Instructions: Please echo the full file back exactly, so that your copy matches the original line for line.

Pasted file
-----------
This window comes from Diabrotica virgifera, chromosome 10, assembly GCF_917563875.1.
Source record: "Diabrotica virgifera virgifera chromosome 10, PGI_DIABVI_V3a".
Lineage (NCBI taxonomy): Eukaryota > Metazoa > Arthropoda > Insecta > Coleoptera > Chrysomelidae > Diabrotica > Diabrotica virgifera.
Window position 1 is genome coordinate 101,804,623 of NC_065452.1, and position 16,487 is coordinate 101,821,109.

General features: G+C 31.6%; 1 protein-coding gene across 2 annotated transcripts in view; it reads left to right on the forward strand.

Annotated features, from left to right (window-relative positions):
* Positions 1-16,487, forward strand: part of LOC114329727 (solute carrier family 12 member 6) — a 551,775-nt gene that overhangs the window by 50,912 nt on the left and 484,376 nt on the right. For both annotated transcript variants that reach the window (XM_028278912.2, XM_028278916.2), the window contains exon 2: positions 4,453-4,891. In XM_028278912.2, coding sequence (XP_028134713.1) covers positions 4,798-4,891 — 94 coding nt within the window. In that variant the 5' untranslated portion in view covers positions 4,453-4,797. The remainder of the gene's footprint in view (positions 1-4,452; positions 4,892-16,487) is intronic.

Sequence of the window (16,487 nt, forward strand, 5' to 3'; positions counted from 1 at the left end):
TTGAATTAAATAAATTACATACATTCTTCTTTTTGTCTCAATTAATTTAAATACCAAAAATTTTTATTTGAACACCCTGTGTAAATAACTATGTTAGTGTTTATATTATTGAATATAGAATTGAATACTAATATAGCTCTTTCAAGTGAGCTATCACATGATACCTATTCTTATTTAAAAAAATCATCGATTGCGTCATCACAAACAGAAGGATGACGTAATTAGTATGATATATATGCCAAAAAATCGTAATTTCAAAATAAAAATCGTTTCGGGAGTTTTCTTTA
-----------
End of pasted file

This window comes from Diabrotica virgifera, chromosome 10, assembly GCF_917563875.1.
Source record: "Diabrotica virgifera virgifera chromosome 10, PGI_DIABVI_V3a".
Lineage (NCBI taxonomy): Eukaryota > Metazoa > Arthropoda > Insecta > Coleoptera > Chrysomelidae > Diabrotica > Diabrotica virgifera.
Window position 1 is genome coordinate 101,804,623 of NC_065452.1, and position 16,487 is coordinate 101,821,109.

General features: G+C 31.6%; 1 protein-coding gene across 2 annotated transcripts in view; it reads left to right on the forward strand.

Annotated features, from left to right (window-relative positions):
* Positions 1-16,487, forward strand: part of LOC114329727 (solute carrier family 12 member 6) — a 551,775-nt gene that overhangs the window by 50,912 nt on the left and 484,376 nt on the right. For both annotated transcript variants that reach the window (XM_028278912.2, XM_028278916.2), the window contains exon 2: positions 4,453-4,891. In XM_028278912.2, coding sequence (XP_028134713.1) covers positions 4,798-4,891 — 94 coding nt within the window. In that variant the 5' untranslated portion in view covers positions 4,453-4,797. The remainder of the gene's footprint in view (positions 1-4,452; positions 4,892-16,487) is intronic.

Sequence of the window (16,487 nt, forward strand, 5' to 3'; positions counted from 1 at the left end):
TTGAATTAAATAAATTACATACATTCTTCTTTTTGTCTCAATTAATTTAAATACCAAAAATTTTTATTTGAACACCCTGTGTAAATAACTATGTTAGTGTTTATATTATTGAATATAGAATTGAATACTAATATAGCTCTTTCAAGTGAGCTATCACATGATACCTATTCTTATTTAAAAAAATCATCGATTGCGTCATCACAAACAGAAGGATGACGTAATTAGTATGATATATATGCCAAAAAATCGTAATTTCAAAATAAAAATCGTTTCGGGAGTTTTCTTTA